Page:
Like a dead man walking

~Dead Man Walking, 1997


“First rule: Do not use semicolons. . . . All they do is show you’ve been to college.  And I realize some of you may be having trouble deciding whether I am kidding or not. So from now on I will tell you when I’m kidding.”

He must have been kidding, perhaps fed up with abuse and misuse, for Kurt Vonnegut did on occasion employ the powerful semicolon.  Which restores my faith in him because I’m suspicious of “never” and “always.”  Also, I wield the semicolon like Super Glue.  If I want to be certain that the reader understands the crucial connection between two ideas, there is no adhesive in punctuation like the semicolon.

“…show you’ve been to college.”  Or study the Bible, as it turns out.  Throughout 2015 I participated in a Scripture memory group (by Living Proof Ministries with Beth Moore ~ she is a wonderful scholar, teacher, and servant of Christ).  I want to be the little old lady, whose eyesight has gone, but who still has God’s Word hidden away in her heart.  It won’t just be there when I need it and it’s too late, so that’s why I’m beginning to apply myself now.  Every two weeks we each chose a verse to memorize, write in our little notebooks, and post on-line to the group.  The year is over.  I have my 24 verses.  However, 2015’s verses will fade from memory if I don’t keep them fresh, so I was transcribing them into an app on my phone.  It might be the translation (New International Version), but there were semicolons in abundance.  I like that from an editorial point of view.  It pleases me to see tools being used and used well.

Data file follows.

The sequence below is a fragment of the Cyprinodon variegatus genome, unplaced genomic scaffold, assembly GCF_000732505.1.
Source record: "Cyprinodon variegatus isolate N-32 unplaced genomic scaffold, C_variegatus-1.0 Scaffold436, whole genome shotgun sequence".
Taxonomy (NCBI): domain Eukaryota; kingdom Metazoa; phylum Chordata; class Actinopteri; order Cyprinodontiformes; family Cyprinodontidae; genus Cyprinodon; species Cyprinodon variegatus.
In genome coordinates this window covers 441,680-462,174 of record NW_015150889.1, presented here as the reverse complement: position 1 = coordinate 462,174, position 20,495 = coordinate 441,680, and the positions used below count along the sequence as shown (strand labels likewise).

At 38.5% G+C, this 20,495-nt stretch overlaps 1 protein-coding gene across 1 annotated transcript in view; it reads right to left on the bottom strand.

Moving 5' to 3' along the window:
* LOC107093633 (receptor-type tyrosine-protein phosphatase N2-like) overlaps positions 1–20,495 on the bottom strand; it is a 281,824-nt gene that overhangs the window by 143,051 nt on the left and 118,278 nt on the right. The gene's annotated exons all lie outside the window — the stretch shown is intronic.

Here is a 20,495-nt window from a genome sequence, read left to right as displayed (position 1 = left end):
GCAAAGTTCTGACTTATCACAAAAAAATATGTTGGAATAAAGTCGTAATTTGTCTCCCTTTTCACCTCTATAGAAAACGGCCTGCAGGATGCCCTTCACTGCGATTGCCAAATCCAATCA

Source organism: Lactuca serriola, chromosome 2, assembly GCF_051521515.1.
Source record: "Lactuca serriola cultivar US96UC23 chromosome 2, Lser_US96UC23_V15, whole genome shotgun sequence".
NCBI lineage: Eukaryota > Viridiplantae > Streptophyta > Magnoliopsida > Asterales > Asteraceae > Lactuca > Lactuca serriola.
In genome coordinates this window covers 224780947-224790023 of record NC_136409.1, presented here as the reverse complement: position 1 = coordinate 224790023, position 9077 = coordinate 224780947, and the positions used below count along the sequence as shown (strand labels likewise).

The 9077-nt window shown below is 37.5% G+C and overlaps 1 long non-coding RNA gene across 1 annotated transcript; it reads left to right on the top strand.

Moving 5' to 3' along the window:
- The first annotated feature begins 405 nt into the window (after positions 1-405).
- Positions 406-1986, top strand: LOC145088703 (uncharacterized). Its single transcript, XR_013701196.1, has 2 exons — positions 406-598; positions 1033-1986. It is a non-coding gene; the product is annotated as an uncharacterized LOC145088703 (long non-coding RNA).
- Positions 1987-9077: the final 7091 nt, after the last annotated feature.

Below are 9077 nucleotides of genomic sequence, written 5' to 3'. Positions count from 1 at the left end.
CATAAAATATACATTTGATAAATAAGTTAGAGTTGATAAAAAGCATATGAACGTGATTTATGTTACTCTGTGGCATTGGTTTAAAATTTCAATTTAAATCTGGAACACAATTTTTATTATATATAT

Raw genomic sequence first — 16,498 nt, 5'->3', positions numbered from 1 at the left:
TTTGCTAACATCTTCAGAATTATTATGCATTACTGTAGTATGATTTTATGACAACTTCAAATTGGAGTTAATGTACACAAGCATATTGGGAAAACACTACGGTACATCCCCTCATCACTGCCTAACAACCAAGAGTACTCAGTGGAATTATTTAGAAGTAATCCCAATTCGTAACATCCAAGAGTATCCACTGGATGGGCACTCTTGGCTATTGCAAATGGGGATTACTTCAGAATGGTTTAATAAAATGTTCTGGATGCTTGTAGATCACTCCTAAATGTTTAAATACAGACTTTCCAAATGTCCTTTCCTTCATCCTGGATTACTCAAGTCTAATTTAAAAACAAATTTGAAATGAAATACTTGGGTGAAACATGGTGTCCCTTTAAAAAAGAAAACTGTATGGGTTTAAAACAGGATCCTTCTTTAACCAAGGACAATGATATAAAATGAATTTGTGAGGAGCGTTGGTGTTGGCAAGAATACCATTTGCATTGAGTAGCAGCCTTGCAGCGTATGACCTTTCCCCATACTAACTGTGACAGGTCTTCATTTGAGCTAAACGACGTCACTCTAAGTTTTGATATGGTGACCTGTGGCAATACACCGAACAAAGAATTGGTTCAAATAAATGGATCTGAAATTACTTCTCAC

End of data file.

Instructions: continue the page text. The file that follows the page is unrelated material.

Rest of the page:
“… been to college.”  Or someplace darker.  There is a project which began as a day and grew into something of a movement.  People who have come through a time where a reader of their lives could have thought there was nothing left to say.  People who recognize that they might have ended the sentence right there, but they didn’t.  These people have a semicolon tattoo which means, “That could have been the end, but I’m not finished.”

But wait; there’s more!  That is what the semicolon says.  That is what those who claim victory over self-destruction say.  That is what God says, over and over.

When I called, you answered me; you made me bold and stouthearted.  ~Psalm 138:3

My sheep listen to my voice; I know them, and they follow me.  I give them eternal life, and they shall never perish; no one can snatch them out of my hand.  ~John 10:27-28

Find rest, O my soul, in God alone; my hope comes from Him.  ~Psalm 62:5

I will give you a new heart and put a new spirit in you; I will remove from you your heart of stone and give you a heart of flesh.  ~Ezekiel 36:26

For this God is our God for ever and ever; He will be our guide even to the end.  ~Psalm 48:14